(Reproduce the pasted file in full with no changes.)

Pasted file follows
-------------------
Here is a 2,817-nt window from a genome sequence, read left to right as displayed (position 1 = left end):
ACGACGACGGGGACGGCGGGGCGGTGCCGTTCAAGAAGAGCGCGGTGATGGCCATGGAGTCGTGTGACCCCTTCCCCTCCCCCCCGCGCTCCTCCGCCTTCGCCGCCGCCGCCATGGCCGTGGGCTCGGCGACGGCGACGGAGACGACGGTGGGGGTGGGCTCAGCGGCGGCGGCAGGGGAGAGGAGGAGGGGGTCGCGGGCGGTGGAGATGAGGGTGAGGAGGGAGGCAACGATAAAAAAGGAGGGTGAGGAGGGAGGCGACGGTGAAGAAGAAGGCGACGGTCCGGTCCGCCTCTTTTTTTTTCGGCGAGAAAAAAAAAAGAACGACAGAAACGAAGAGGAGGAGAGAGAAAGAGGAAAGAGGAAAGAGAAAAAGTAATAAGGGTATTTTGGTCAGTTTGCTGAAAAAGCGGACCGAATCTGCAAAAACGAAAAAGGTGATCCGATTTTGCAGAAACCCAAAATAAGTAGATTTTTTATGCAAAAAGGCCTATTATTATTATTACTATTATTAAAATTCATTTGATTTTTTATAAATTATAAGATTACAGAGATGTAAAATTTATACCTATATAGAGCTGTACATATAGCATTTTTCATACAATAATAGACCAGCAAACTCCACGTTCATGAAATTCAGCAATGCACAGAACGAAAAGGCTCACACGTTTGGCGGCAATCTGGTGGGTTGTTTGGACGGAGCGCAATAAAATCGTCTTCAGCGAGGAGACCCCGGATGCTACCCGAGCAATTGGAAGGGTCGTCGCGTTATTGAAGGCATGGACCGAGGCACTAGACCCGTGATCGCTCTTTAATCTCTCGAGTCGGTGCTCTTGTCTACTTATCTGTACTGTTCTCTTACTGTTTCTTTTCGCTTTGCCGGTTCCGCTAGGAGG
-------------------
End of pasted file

Here is a 2,817-nt window from a genome sequence, read left to right as displayed (position 1 = left end):
ACGACGACGGGGACGGCGGGGCGGTGCCGTTCAAGAAGAGCGCGGTGATGGCCATGGAGTCGTGTGACCCCTTCCCCTCCCCCCCGCGCTCCTCCGCCTTCGCCGCCGCCGCCATGGCCGTGGGCTCGGCGACGGCGACGGAGACGACGGTGGGGGTGGGCTCAGCGGCGGCGGCAGGGGAGAGGAGGAGGGGGTCGCGGGCGGTGGAGATGAGGGTGAGGAGGGAGGCAACGATAAAAAAGGAGGGTGAGGAGGGAGGCGACGGTGAAGAAGAAGGCGACGGTCCGGTCCGCCTCTTTTTTTTTCGGCGAGAAAAAAAAAAGAACGACAGAAACGAAGAGGAGGAGAGAGAAAGAGGAAAGAGGAAAGAGAAAAAGTAATAAGGGTATTTTGGTCAGTTTGCTGAAAAAGCGGACCGAATCTGCAAAAACGAAAAAGGTGATCCGATTTTGCAGAAACCCAAAATAAGTAGATTTTTTATGCAAAAAGGCCTATTATTATTATTACTATTATTAAAATTCATTTGATTTTTTATAAATTATAAGATTACAGAGATGTAAAATTTATACCTATATAGAGCTGTACATATAGCATTTTTCATACAATAATAGACCAGCAAACTCCACGTTCATGAAATTCAGCAATGCACAGAACGAAAAGGCTCACACGTTTGGCGGCAATCTGGTGGGTTGTTTGGACGGAGCGCAATAAAATCGTCTTCAGCGAGGAGACCCCGGATGCTACCCGAGCAATTGGAAGGGTCGTCGCGTTATTGAAGGCATGGACCGAGGCACTAGACCCGTGATCGCTCTTTAATCTCTCGAGTCGGTGCTCTTGTCTACTTATCTGTACTGTTCTCTTACTGTTTCTTTTCGCTTTGCCGGTTCCGCTAGGAGG